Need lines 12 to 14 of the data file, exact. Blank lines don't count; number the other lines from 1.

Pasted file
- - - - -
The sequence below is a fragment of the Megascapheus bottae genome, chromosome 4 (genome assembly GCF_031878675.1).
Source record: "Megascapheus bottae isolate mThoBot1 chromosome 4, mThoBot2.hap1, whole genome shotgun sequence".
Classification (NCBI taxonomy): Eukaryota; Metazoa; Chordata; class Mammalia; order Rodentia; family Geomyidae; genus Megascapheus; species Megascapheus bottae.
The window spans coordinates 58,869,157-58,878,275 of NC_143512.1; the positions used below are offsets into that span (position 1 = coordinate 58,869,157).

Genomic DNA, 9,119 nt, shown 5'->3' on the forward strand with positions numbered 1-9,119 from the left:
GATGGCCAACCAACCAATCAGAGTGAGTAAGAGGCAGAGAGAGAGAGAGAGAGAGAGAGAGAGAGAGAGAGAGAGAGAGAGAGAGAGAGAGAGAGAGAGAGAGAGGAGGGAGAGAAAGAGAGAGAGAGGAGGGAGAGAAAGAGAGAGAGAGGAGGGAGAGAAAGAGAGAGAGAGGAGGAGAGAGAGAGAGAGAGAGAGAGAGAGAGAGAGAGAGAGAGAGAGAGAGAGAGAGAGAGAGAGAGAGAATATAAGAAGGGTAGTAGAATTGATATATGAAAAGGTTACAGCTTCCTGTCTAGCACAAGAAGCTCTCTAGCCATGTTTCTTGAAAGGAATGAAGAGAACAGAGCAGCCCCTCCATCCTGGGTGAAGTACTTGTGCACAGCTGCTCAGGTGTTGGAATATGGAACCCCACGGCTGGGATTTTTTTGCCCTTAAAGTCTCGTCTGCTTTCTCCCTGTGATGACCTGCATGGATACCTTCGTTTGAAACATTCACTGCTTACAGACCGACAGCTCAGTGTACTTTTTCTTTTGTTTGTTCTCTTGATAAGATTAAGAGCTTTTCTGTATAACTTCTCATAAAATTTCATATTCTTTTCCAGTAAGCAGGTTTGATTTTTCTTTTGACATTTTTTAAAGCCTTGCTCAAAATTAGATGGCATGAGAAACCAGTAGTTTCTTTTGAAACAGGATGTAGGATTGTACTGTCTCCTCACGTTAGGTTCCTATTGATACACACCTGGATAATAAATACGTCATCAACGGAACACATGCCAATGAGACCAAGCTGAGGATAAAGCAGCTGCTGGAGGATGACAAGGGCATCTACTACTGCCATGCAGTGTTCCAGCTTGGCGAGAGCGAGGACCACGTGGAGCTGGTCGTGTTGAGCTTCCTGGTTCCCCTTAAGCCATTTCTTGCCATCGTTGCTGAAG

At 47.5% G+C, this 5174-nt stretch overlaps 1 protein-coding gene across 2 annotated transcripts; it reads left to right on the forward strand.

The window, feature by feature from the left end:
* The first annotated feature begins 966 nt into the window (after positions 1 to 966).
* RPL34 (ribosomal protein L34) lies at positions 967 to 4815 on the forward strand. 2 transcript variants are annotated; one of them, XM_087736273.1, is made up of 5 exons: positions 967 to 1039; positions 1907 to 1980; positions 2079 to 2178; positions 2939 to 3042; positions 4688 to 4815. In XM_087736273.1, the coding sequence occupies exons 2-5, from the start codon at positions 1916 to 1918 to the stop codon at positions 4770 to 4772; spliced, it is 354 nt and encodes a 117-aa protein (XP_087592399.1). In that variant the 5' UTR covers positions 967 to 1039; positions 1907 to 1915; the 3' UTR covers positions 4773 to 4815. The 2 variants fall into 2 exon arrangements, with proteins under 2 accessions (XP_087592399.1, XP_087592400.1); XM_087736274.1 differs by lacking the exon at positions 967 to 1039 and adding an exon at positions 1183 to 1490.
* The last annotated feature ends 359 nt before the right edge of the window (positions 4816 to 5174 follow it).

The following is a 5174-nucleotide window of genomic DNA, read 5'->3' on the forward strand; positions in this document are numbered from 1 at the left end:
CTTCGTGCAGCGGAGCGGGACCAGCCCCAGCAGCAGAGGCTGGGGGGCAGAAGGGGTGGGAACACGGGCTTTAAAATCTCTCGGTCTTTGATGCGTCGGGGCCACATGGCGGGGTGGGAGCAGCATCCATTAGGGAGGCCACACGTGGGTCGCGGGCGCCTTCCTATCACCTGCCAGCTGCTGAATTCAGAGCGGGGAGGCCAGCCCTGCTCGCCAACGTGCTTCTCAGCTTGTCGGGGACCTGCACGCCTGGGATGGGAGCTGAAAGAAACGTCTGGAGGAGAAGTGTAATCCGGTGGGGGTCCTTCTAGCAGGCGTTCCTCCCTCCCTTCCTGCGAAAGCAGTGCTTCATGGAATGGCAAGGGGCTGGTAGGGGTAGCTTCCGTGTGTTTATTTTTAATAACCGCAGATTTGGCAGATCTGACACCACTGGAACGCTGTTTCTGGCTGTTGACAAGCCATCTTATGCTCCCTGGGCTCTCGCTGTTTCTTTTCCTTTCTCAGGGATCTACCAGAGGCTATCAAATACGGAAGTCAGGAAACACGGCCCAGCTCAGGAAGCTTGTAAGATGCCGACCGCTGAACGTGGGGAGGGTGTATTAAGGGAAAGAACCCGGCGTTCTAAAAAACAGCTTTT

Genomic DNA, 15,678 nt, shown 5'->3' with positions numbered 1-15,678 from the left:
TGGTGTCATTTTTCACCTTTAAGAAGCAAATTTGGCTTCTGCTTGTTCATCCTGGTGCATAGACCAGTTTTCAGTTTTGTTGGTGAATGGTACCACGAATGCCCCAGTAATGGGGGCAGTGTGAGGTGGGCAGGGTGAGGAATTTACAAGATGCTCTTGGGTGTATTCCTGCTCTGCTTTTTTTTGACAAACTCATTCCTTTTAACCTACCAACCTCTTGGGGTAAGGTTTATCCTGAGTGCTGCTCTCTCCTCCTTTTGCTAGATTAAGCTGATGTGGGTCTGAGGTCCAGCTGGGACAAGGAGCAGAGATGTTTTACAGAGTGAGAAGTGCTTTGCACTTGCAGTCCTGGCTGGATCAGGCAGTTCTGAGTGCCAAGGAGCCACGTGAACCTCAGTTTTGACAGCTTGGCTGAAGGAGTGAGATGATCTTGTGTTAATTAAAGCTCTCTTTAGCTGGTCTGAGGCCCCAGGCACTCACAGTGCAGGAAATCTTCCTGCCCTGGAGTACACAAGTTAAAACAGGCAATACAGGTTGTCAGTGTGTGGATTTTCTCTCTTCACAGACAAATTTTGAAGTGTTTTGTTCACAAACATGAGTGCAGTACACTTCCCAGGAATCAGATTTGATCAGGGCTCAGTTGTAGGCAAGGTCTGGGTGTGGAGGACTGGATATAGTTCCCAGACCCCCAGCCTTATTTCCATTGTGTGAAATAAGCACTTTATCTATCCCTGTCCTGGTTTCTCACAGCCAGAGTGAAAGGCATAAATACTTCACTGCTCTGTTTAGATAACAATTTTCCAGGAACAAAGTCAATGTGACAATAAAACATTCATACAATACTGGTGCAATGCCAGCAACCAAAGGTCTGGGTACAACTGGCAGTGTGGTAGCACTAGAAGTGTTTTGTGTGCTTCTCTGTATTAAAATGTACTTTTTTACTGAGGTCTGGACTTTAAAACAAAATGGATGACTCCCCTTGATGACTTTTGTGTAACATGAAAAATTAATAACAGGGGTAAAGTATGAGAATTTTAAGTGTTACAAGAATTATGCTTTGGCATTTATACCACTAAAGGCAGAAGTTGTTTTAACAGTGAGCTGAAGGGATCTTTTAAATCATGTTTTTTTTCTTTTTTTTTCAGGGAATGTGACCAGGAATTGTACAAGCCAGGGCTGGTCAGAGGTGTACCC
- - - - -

The following is a 5174-nucleotide window of genomic DNA, read 5'->3' on the forward strand; positions in this document are numbered from 1 at the left end:
CTTCGTGCAGCGGAGCGGGACCAGCCCCAGCAGCAGAGGCTGGGGGGCAGAAGGGGTGGGAACACGGGCTTTAAAATCTCTCGGTCTTTGATGCGTCGGGGCCACATGGCGGGGTGGGAGCAGCATCCATTAGGGAGGCCACACGTGGGTCGCGGGCGCCTTCCTATCACCTGCCAGCTGCTGAATTCAGAGCGGGGAGGCCAGCCCTGCTCGCCAACGTGCTTCTCAGCTTGTCGGGGACCTGCACGCCTGGGATGGGAGCTGAAAGAAACGTCTGGAGGAGAAGTGTAATCCGGTGGGGGTCCTTCTAGCAGGCGTTCCTCCCTCCCTTCCTGCGAAAGCAGTGCTTCATGGAATGGCAAGGGGCTGGTAGGGGTAGCTTCCGTGTGTTTATTTTTAATAACCGCAGATTTGGCAGATCTGACACCACTGGAACGCTGTTTCTGGCTGTTGACAAGCCATCTTATGCTCCCTGGGCTCTCGCTGTTTCTTTTCCTTTCTCAGGGATCTACCAGAGGCTATCAAATACGGAAGTCAGGAAACACGGCCCAGCTCAGGAAGCTTGTAAGATGCCGACCGCTGAACGTGGGGAGGGTGTATTAAGGGAAAGAACCCGGCGTTCTAAAAAACAGCTTTT

Genomic DNA, 15,678 nt, shown 5'->3' with positions numbered 1-15,678 from the left: